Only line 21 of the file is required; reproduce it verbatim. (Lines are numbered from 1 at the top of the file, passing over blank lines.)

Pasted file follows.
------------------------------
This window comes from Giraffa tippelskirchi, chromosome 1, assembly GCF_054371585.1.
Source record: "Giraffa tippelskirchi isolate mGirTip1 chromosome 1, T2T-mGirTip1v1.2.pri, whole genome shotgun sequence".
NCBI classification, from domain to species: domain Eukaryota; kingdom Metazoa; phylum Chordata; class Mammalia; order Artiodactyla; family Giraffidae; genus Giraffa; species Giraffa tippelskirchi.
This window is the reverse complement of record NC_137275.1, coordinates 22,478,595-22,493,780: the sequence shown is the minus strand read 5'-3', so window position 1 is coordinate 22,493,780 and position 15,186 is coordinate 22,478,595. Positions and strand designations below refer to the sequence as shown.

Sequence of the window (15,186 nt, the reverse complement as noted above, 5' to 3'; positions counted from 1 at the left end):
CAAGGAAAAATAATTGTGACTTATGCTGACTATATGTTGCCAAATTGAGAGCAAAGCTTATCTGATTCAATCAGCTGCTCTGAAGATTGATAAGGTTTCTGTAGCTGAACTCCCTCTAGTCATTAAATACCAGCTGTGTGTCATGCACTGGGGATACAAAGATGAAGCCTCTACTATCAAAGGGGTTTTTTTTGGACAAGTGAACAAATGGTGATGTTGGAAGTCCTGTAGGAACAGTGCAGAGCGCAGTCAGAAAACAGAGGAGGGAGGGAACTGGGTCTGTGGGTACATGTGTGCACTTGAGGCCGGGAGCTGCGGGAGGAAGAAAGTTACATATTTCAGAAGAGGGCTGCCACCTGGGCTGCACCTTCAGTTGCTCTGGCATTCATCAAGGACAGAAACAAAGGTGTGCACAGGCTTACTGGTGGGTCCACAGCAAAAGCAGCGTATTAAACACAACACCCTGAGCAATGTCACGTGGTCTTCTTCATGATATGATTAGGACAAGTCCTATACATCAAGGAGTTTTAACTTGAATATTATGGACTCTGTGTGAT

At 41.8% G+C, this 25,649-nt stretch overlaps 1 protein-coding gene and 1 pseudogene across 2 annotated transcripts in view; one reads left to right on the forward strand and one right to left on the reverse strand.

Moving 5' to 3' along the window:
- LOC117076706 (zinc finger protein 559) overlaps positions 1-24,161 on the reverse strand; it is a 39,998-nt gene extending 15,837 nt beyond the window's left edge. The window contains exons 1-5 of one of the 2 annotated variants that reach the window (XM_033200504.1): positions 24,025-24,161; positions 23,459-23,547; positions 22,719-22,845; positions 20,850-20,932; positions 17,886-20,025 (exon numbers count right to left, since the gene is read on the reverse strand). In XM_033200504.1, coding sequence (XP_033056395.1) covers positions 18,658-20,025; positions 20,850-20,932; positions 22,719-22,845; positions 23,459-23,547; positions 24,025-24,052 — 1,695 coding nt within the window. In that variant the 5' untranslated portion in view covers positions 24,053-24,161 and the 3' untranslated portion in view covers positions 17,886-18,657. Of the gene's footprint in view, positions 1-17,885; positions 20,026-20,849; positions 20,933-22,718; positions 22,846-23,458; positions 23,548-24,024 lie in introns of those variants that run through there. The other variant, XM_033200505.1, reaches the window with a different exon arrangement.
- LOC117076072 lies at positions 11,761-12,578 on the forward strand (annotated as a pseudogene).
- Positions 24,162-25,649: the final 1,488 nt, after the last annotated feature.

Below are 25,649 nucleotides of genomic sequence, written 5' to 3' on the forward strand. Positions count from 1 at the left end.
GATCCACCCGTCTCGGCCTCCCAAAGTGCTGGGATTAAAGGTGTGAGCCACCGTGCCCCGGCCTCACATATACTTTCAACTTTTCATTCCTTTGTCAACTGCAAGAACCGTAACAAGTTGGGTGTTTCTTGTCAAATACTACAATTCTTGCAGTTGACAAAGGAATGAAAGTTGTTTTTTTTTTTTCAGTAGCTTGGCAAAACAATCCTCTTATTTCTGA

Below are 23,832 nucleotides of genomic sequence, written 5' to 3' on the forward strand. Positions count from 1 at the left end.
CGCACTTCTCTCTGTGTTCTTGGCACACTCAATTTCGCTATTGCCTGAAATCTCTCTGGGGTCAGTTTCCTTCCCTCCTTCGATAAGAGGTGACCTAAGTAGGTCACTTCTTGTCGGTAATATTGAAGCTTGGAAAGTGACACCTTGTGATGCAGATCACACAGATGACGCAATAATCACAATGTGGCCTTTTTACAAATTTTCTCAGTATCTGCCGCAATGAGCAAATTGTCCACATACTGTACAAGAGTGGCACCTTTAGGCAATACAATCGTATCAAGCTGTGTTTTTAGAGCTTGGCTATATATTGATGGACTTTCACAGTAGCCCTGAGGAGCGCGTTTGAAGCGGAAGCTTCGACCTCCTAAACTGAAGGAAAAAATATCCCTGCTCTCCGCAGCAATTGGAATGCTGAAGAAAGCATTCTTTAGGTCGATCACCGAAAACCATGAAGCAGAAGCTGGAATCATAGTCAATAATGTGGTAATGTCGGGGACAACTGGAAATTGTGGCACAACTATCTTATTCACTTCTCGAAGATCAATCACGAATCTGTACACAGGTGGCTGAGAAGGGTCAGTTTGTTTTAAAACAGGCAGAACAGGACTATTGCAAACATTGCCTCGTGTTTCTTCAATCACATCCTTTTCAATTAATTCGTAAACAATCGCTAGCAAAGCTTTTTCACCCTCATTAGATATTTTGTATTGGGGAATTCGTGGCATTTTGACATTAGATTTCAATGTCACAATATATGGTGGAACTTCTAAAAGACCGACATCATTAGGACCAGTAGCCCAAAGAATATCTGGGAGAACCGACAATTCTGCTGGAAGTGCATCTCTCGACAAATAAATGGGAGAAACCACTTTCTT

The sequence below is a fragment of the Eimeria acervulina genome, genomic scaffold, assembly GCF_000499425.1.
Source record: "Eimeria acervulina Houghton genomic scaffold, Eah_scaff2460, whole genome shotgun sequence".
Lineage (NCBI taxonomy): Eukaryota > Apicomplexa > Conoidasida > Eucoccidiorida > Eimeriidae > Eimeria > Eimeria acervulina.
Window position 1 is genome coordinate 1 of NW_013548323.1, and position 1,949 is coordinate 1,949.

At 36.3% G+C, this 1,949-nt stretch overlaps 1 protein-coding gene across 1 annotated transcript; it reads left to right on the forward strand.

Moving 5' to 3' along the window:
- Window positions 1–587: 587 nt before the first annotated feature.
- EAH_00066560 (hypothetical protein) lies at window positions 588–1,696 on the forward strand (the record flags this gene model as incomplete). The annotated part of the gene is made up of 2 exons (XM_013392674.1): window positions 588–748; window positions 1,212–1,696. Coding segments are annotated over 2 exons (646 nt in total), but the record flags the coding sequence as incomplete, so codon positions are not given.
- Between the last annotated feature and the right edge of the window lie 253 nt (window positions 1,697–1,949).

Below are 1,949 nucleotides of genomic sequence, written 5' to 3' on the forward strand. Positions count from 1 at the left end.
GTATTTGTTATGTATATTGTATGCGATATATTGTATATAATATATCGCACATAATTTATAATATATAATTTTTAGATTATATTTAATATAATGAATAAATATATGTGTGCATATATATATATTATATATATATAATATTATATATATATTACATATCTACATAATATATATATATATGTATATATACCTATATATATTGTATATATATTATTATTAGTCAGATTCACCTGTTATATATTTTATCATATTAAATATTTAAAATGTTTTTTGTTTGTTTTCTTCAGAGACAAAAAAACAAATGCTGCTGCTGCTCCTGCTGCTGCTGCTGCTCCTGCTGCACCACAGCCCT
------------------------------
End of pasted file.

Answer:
Moving 5' to 3' along the window: